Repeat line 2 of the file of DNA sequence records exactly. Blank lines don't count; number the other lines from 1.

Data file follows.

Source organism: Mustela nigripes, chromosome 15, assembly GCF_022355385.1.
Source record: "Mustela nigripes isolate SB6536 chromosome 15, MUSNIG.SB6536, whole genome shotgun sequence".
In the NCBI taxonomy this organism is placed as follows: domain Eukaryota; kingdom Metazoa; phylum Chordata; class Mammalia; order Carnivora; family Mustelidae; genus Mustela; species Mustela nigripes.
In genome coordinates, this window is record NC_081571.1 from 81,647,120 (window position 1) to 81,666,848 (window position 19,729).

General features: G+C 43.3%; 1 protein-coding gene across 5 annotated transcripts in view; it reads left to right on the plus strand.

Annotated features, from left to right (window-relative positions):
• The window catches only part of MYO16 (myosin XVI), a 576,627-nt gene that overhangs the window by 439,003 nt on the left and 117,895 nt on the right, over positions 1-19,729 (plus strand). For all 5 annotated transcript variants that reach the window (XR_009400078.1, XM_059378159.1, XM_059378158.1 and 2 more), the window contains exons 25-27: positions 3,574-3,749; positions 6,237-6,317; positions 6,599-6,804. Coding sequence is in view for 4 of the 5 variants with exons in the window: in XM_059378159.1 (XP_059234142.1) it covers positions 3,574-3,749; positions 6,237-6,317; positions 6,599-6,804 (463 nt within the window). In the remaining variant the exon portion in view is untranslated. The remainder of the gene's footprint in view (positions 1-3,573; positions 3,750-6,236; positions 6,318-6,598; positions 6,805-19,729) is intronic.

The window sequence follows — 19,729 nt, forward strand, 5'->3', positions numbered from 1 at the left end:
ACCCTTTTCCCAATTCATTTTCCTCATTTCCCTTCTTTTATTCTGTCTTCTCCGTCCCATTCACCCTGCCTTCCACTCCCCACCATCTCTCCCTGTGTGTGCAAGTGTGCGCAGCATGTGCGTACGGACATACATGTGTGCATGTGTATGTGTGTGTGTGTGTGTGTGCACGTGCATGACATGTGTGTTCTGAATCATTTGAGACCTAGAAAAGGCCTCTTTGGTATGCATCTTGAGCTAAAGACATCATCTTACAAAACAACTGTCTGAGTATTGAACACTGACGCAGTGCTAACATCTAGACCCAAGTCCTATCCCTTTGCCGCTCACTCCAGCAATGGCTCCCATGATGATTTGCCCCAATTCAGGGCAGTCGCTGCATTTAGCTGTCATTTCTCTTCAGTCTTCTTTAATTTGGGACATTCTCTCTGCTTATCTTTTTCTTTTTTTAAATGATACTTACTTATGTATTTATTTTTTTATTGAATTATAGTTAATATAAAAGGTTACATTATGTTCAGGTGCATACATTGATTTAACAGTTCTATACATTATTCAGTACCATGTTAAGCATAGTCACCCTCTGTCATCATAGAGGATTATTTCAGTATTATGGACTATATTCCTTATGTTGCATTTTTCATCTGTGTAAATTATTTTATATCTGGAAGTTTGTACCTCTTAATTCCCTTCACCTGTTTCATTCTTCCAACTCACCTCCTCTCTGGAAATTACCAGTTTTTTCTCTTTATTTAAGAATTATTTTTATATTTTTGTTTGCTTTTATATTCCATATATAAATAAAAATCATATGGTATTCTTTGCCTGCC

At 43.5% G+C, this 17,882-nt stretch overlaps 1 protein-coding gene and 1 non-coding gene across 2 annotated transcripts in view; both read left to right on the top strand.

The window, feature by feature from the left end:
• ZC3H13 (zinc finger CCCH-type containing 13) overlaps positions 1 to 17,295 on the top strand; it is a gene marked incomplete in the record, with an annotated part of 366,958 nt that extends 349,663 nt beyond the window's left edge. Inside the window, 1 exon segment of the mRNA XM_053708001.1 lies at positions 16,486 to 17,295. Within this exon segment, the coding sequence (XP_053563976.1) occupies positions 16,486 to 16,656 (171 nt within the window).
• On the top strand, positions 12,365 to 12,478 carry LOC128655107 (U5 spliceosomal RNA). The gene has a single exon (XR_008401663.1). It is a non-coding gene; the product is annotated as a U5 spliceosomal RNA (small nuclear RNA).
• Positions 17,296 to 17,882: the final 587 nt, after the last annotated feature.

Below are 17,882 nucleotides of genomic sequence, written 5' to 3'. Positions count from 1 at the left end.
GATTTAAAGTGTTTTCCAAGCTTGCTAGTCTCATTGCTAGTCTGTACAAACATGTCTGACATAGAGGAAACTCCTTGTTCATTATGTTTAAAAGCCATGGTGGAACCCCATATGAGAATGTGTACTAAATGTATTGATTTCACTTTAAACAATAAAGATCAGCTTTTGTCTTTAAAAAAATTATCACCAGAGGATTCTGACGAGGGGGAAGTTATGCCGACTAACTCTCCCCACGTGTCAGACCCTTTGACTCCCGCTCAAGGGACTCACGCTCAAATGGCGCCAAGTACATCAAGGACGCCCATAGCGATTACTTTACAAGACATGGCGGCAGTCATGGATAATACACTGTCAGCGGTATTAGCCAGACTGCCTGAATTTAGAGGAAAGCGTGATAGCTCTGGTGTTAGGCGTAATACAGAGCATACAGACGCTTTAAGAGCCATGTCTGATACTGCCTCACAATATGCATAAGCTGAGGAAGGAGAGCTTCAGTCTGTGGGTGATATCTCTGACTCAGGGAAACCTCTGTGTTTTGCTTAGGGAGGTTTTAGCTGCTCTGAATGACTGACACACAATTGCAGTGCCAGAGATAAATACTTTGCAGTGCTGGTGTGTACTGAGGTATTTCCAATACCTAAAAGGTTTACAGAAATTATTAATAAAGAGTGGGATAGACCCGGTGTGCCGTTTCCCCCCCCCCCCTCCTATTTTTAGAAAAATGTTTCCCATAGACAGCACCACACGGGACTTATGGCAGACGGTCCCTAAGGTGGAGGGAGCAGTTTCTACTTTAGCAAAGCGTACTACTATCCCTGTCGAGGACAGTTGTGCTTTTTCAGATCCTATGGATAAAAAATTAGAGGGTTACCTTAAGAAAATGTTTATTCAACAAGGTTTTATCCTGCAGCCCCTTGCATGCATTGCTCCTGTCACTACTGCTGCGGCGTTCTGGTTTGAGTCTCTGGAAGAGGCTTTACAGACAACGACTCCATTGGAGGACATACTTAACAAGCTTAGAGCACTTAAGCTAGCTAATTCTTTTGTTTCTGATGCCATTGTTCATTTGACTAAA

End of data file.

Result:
Source record: "Mustela nigripes isolate SB6536 chromosome 15, MUSNIG.SB6536, whole genome shotgun sequence".